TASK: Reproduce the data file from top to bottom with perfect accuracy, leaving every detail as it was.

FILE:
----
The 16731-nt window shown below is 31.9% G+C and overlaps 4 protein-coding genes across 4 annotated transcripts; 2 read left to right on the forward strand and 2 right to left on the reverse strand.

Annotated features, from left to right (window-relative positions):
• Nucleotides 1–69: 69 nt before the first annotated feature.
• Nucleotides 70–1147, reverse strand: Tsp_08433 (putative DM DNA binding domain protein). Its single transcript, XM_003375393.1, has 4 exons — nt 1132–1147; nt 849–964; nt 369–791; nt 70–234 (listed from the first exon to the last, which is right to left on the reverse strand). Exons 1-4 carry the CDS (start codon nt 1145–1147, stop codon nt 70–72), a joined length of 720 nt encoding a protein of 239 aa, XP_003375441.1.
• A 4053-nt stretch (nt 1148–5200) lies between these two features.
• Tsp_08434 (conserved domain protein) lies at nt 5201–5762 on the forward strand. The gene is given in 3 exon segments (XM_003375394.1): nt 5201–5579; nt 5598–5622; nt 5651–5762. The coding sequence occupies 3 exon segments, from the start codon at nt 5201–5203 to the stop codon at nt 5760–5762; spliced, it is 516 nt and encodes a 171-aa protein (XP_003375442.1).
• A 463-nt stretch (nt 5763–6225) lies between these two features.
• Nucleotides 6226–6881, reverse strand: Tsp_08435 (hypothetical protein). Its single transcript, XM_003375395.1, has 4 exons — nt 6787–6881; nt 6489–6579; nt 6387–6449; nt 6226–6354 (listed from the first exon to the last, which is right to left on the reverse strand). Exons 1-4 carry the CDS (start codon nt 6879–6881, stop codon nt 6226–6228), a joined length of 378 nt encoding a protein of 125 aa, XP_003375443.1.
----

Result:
The 16731-nt window shown below is 31.9% G+C and overlaps 4 protein-coding genes across 4 annotated transcripts; 2 read left to right on the forward strand and 2 right to left on the reverse strand.

Annotated features, from left to right (window-relative positions):
• Nucleotides 1–69: 69 nt before the first annotated feature.
• Nucleotides 70–1147, reverse strand: Tsp_08433 (putative DM DNA binding domain protein). Its single transcript, XM_003375393.1, has 4 exons — nt 1132–1147; nt 849–964; nt 369–791; nt 70–234 (listed from the first exon to the last, which is right to left on the reverse strand). Exons 1-4 carry the CDS (start codon nt 1145–1147, stop codon nt 70–72), a joined length of 720 nt encoding a protein of 239 aa, XP_003375441.1.
• A 4053-nt stretch (nt 1148–5200) lies between these two features.
• Tsp_08434 (conserved domain protein) lies at nt 5201–5762 on the forward strand. The gene is given in 3 exon segments (XM_003375394.1): nt 5201–5579; nt 5598–5622; nt 5651–5762. The coding sequence occupies 3 exon segments, from the start codon at nt 5201–5203 to the stop codon at nt 5760–5762; spliced, it is 516 nt and encodes a 171-aa protein (XP_003375442.1).
• A 463-nt stretch (nt 5763–6225) lies between these two features.
• Nucleotides 6226–6881, reverse strand: Tsp_08435 (hypothetical protein). Its single transcript, XM_003375395.1, has 4 exons — nt 6787–6881; nt 6489–6579; nt 6387–6449; nt 6226–6354 (listed from the first exon to the last, which is right to left on the reverse strand). Exons 1-4 carry the CDS (start codon nt 6879–6881, stop codon nt 6226–6228), a joined length of 378 nt encoding a protein of 125 aa, XP_003375443.1.